Posts: 9,541
gfretwell Offline
I imagine this is worst in the better brand (the ones that are 100% plastic). I bet the wood content of material like Trex would hold enough moisture to mitigate the static .. assuming you have some water in the air.

Greg Fretwell
Re: static electricity in outdoor deck [Re: gfretwell] #202416 08/02/11 10:21 PM
Joined: Jul 2004
Posts: 783
LarryC Offline
If they had access to them, use the anti-static shoe straps they use in ESD cleanrooms.

Another choice would be wearing a ball chain anklet with a trailing tail. Same concept as dragging chains under vehicles. However that could be a safety hazard if the wearer came in contact with a live wire or fixture.

Also driving a roofing nail thru the heel of the shoe and cutting it off flush with the bottom of the sole might work. Same hazard as the dragging chain.

Does anyone make a conductive stain or deck paint that looks good and is durable? Perhaps the conductive floor waxes we were not supposed to use on the insulating mats in the switchgear rooms.

How about somehow embedding carbon black or some other conductive material into the wood surface? Perhaps by a modified media blasting method.

Re: static electricity in outdoor deck [Re: wireguy51] #202417 08/02/11 11:44 PM
Joined: Apr 2002
Posts: 7,218
HotLine1 Offline

The decking in the OP is composite, not wood!

I wonder if a different type of shoe would help? Static is created from rubbing, AFAIK. Using a different composition shoe/sneaker/sandal or whatever may help.

Going back in time, were there some types of shoes that were 'forbidden' before the birth of the anti-static floor wax on VCT.

Re: static electricity in outdoor deck [Re: HotLine1] #202418 08/02/11 11:55 PM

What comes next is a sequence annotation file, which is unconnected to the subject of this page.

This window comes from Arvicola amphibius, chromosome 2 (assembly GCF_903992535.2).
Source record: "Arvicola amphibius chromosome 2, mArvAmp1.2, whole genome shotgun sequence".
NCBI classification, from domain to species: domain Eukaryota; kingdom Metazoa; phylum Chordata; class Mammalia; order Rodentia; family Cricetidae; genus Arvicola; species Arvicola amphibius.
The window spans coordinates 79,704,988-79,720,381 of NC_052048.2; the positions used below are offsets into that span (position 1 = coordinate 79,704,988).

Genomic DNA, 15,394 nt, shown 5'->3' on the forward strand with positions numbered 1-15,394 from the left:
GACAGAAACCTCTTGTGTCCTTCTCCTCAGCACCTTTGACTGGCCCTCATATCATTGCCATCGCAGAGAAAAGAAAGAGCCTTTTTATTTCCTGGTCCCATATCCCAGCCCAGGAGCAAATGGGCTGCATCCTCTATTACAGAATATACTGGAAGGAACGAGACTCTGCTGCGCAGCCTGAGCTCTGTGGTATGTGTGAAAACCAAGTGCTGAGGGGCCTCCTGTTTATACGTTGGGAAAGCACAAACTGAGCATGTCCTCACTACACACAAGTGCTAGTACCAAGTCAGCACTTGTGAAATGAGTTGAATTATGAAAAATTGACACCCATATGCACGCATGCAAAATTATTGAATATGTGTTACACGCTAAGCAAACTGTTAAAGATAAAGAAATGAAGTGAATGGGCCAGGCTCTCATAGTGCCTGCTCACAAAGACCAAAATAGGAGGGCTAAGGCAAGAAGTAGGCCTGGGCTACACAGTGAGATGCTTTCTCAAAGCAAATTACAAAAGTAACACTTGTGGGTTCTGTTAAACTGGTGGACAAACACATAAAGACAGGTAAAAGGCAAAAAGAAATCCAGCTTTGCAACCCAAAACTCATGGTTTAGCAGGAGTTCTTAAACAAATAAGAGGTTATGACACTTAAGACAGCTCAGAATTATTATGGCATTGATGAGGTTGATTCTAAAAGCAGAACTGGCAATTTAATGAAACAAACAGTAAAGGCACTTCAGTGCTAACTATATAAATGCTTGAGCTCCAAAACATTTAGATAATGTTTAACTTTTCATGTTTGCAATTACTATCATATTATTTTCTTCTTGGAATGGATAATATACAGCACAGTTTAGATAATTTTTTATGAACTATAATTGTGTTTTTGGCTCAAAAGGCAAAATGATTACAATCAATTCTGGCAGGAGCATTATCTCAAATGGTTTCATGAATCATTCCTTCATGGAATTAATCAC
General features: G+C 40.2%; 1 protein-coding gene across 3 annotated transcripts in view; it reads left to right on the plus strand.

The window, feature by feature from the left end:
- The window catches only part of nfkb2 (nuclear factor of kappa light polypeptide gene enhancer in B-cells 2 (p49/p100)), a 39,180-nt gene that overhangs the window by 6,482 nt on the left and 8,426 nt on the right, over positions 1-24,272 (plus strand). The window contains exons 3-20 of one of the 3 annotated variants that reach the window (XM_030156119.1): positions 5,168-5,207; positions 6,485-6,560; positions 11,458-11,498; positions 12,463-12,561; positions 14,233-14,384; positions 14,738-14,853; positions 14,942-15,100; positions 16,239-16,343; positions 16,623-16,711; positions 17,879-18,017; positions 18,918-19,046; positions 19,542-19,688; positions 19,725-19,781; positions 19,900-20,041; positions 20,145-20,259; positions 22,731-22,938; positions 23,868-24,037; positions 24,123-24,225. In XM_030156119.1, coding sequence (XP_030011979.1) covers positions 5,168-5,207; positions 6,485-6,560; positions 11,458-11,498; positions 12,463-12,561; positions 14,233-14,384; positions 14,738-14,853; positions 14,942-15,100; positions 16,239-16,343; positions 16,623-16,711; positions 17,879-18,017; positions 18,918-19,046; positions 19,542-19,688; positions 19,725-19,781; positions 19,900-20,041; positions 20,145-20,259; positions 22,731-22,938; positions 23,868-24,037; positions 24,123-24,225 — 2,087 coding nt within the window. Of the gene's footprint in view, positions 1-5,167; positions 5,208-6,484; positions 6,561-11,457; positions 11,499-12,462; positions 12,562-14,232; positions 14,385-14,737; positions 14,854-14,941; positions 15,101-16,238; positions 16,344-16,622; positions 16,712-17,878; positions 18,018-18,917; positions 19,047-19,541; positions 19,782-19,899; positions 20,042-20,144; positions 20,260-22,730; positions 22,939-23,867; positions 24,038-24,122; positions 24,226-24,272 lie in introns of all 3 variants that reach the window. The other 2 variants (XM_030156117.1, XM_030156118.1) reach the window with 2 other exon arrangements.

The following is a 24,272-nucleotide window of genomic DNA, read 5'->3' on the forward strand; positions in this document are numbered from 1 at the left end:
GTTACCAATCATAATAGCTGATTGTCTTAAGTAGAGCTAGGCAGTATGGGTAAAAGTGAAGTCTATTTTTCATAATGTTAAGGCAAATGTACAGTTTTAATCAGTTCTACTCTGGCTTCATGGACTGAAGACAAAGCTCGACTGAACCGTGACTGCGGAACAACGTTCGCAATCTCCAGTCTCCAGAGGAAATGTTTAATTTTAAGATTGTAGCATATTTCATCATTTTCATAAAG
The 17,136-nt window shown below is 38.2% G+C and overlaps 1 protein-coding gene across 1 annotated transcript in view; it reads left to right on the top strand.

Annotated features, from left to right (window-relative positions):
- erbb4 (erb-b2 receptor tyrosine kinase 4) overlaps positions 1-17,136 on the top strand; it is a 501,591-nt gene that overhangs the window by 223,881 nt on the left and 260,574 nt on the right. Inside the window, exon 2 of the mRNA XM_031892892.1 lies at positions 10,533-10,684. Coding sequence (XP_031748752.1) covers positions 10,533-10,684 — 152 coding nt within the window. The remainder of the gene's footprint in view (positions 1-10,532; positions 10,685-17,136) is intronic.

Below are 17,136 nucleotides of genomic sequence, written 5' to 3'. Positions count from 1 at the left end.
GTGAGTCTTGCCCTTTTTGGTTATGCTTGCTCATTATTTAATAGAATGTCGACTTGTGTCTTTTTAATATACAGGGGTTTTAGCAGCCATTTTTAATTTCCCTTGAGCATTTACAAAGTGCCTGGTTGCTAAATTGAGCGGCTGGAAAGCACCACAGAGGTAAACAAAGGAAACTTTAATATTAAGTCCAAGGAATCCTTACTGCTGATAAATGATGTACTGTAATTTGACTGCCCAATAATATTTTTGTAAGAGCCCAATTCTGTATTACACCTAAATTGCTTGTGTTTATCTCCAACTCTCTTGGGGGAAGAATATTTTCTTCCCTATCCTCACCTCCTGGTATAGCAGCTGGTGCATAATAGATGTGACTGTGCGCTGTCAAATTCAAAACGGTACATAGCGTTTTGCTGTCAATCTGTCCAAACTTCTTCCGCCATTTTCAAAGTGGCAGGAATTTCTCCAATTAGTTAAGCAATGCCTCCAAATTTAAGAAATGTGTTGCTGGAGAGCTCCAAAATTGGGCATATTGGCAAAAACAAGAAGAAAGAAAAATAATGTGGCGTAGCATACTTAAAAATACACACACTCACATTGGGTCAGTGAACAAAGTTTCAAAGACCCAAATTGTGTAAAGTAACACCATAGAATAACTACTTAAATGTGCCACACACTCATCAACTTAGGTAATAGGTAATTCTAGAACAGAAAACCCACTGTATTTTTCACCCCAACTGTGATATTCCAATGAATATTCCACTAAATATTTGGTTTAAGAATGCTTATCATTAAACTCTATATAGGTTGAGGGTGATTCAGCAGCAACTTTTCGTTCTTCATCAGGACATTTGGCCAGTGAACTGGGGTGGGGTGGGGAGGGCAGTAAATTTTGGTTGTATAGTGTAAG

Joined: Jul 2004
Posts: 783
LarryC Offline

I realize the decking material is not wood. I mispoke when I typed wood. I should have stated deck surface.

Does anyone know what type of plastic is used in making the decking?

How much conductive material is mixed in with the resin when ESD dissapative containers are manufactured?

Re: static electricity in outdoor deck [Re: wireguy51] #202419 08/03/11 12:10 AM
Joined: Jul 2004
Posts: 9,541
gfretwell Offline
I am not sure what would be forbidden.
Until sometime in the 80s, you could smoke in a computer room. They certainly did not have a dress code. wink

We really did not think much about static until the mid 70s and one particularly ESD sensitive technology. The fix was to just bring up the humidity in the computer room. We did go around bonding the floor, clamping ferrite beads everywhere, spraying static suppressor and putting ESD mats under the consoles but when you got the RH up over 50% we didn't see the problems that often. When we did, it was actually just pointing out a real hardware problem. (Usually a poor ground connection on a "trilead", a small signal cable)
This was also when a lot of the urban legends got started.
They even went so far as to come up with an ESD generator to test the machines.

I stopped chasing ghosts pretty quickly, believing it was BS and just fixed the hardware problems!

The next generation of machine did away with trileads and all the static problems went away. That is also when IBM dropped a lot of the silly "requirements" they had come up with in the 70s like the IG receptacle.

To answer the OP, maybe just put a static mat in front of the door so you don't get zapped on the door knob

Greg Fretwell